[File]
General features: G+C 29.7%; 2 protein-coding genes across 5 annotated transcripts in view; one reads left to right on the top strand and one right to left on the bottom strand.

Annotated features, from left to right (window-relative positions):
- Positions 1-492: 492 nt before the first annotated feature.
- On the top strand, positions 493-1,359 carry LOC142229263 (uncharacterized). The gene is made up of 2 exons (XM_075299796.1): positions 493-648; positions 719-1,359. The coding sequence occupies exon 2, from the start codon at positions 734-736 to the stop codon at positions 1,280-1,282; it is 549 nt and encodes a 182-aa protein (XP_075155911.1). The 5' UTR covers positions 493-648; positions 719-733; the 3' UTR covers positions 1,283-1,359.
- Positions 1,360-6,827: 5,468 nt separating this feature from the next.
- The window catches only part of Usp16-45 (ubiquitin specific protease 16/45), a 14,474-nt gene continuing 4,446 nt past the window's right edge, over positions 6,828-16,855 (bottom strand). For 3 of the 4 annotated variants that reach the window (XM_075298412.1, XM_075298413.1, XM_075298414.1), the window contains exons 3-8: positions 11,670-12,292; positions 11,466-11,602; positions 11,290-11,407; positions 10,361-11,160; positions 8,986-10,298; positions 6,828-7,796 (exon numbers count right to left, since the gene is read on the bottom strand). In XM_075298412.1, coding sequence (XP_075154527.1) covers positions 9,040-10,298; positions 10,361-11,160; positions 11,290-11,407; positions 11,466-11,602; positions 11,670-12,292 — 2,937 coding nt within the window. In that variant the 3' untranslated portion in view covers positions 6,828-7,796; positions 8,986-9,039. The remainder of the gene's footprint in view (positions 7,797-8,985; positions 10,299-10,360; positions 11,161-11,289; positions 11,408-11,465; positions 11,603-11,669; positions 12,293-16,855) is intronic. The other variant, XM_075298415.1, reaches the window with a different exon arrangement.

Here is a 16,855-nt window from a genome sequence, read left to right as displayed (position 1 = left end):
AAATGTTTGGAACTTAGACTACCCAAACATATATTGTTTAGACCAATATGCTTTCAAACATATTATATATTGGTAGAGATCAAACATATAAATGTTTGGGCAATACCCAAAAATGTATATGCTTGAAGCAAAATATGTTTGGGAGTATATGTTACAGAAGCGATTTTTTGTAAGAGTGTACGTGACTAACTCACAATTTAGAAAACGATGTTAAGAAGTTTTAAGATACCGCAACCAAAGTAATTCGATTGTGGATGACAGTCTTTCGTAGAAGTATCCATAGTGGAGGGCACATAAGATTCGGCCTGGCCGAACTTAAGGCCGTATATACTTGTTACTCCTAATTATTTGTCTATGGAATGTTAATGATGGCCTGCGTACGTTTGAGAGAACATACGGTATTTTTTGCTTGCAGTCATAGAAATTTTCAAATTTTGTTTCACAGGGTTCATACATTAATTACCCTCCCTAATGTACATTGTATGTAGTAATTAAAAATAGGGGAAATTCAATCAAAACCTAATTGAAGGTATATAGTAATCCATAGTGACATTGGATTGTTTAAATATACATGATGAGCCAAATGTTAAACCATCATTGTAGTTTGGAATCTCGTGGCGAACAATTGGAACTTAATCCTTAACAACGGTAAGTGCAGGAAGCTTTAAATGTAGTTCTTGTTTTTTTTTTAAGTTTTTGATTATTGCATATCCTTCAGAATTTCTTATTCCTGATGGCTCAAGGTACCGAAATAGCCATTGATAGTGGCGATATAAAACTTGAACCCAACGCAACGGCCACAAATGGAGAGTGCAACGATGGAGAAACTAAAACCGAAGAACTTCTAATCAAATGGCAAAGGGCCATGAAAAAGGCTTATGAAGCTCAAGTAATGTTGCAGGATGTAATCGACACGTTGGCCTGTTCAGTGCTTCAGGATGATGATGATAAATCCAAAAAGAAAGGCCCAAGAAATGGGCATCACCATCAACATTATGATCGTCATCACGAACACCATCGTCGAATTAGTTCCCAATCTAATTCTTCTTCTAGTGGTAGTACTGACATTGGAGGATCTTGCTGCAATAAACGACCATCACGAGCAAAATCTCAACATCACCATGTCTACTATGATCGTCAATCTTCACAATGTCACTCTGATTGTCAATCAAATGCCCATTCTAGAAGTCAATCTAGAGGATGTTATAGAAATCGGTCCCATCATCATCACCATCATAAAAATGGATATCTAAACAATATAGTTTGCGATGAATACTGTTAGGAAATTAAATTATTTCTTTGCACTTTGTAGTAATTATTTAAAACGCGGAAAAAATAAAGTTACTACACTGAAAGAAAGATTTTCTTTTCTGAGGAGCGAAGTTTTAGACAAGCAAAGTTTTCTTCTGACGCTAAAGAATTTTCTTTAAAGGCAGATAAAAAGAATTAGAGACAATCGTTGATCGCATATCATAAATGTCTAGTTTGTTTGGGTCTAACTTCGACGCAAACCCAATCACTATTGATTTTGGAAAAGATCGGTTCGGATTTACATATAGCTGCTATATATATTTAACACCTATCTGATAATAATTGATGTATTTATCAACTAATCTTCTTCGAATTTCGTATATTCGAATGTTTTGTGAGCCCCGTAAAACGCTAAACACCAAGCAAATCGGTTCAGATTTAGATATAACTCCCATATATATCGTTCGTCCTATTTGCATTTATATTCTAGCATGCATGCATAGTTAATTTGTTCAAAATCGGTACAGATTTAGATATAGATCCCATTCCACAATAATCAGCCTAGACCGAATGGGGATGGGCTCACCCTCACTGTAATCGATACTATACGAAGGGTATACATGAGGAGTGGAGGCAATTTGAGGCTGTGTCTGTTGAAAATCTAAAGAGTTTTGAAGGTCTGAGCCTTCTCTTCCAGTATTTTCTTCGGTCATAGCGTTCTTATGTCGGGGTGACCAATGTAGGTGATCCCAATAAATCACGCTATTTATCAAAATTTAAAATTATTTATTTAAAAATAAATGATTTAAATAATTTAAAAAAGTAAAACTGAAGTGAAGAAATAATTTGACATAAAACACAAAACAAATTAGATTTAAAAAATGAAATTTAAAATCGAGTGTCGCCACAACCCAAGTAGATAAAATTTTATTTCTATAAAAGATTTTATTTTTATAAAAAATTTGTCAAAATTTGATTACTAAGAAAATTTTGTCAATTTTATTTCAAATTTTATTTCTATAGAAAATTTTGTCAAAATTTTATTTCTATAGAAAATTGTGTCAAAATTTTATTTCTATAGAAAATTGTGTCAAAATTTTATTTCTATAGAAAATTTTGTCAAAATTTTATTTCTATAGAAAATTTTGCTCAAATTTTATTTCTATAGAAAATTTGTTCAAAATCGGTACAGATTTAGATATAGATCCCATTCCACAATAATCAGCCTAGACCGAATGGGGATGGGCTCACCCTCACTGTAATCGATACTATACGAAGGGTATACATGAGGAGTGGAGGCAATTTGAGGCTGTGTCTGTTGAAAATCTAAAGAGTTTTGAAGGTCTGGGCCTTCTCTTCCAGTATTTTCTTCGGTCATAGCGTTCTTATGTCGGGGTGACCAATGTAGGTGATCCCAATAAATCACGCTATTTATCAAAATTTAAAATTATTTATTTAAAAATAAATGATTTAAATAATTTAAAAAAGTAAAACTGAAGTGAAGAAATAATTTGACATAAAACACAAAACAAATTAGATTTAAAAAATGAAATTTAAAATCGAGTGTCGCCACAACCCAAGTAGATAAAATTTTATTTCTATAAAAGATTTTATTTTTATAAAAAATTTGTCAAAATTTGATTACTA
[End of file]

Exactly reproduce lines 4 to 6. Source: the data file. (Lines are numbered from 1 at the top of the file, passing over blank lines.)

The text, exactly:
- On the top strand, positions 493-1,359 carry LOC142229263 (uncharacterized). The gene is made up of 2 exons (XM_075299796.1): positions 493-648; positions 719-1,359. The coding sequence occupies exon 2, from the start codon at positions 734-736 to the stop codon at positions 1,280-1,282; it is 549 nt and encodes a 182-aa protein (XP_075155911.1). The 5' UTR covers positions 493-648; positions 719-733; the 3' UTR covers positions 1,283-1,359.
- Positions 1,360-6,827: 5,468 nt separating this feature from the next.
- The window catches only part of Usp16-45 (ubiquitin specific protease 16/45), a 14,474-nt gene continuing 4,446 nt past the window's right edge, over positions 6,828-16,855 (bottom strand). For 3 of the 4 annotated variants that reach the window (XM_075298412.1, XM_075298413.1, XM_075298414.1), the window contains exons 3-8: positions 11,670-12,292; positions 11,466-11,602; positions 11,290-11,407; positions 10,361-11,160; positions 8,986-10,298; positions 6,828-7,796 (exon numbers count right to left, since the gene is read on the bottom strand). In XM_075298412.1, coding sequence (XP_075154527.1) covers positions 9,040-10,298; positions 10,361-11,160; positions 11,290-11,407; positions 11,466-11,602; positions 11,670-12,292 — 2,937 coding nt within the window. In that variant the 3' untranslated portion in view covers positions 6,828-7,796; positions 8,986-9,039. The remainder of the gene's footprint in view (positions 7,797-8,985; positions 10,299-10,360; positions 11,161-11,289; positions 11,408-11,465; positions 11,603-11,669; positions 12,293-16,855) is intronic. The other variant, XM_075298415.1, reaches the window with a different exon arrangement.